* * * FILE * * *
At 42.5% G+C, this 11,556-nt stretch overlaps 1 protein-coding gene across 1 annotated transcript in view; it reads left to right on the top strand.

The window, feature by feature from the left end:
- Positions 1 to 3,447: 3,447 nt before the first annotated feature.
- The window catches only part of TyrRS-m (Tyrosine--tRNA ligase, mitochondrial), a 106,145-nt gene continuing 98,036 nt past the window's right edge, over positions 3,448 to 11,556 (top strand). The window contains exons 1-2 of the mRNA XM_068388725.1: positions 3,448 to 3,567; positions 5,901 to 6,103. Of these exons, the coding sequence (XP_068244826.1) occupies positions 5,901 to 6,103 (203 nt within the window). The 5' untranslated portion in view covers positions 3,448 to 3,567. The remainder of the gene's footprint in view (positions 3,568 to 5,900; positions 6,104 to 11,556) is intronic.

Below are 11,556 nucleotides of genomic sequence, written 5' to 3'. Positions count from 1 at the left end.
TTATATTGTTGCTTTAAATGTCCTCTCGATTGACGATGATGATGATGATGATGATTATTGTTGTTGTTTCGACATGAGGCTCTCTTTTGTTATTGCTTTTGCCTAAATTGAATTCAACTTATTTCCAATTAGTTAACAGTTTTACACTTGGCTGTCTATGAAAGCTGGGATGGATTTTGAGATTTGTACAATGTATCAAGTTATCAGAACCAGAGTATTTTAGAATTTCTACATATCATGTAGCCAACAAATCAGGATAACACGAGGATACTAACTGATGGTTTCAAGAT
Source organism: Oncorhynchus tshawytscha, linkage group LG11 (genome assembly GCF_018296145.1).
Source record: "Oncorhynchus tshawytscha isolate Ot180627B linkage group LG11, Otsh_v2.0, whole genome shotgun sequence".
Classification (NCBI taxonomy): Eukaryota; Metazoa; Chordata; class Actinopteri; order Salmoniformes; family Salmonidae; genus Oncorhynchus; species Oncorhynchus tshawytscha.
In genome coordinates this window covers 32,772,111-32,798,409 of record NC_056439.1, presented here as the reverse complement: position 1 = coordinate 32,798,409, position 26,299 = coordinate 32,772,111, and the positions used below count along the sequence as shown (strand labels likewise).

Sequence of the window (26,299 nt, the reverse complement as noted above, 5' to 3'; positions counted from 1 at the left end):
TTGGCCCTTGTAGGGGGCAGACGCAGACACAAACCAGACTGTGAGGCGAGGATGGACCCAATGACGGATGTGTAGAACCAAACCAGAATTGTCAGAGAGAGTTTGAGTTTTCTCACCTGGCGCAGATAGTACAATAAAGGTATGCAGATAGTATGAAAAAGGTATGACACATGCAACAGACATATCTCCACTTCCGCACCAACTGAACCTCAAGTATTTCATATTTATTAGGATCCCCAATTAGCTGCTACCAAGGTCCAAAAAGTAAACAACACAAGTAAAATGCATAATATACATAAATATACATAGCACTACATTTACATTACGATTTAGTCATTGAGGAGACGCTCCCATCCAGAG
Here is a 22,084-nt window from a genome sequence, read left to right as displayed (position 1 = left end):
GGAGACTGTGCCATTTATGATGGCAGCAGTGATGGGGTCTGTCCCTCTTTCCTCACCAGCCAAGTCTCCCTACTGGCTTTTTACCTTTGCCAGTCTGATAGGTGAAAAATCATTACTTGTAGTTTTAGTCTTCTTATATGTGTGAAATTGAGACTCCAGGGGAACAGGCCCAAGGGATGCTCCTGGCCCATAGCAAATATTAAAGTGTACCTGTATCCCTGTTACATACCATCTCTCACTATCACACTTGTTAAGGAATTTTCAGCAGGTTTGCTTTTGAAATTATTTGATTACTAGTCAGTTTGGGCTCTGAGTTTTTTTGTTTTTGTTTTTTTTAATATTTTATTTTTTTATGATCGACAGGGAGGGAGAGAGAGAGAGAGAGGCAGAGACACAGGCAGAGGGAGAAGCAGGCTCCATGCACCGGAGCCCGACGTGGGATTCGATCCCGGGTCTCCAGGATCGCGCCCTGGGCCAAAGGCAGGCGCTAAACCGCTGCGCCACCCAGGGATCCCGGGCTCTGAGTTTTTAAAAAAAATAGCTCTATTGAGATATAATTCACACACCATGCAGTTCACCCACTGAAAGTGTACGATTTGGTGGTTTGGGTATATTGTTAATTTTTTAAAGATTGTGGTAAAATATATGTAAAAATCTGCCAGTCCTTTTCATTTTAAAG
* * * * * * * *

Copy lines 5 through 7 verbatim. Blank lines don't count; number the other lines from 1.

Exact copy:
Below are 11,556 nucleotides of genomic sequence, written 5' to 3'. Positions count from 1 at the left end.
TTATATTGTTGCTTTAAATGTCCTCTCGATTGACGATGATGATGATGATGATGATTATTGTTGTTGTTTCGACATGAGGCTCTCTTTTGTTATTGCTTTTGCCTAAATTGAATTCAACTTATTTCCAATTAGTTAACAGTTTTACACTTGGCTGTCTATGAAAGCTGGGATGGATTTTGAGATTTGTACAATGTATCAAGTTATCAGAACCAGAGTATTTTAGAATTTCTACATATCATGTAGCCAACAAATCAGGATAACACGAGGATACTAACTGATGGTTTCAAGAT
Source organism: Oncorhynchus tshawytscha, linkage group LG11 (genome assembly GCF_018296145.1).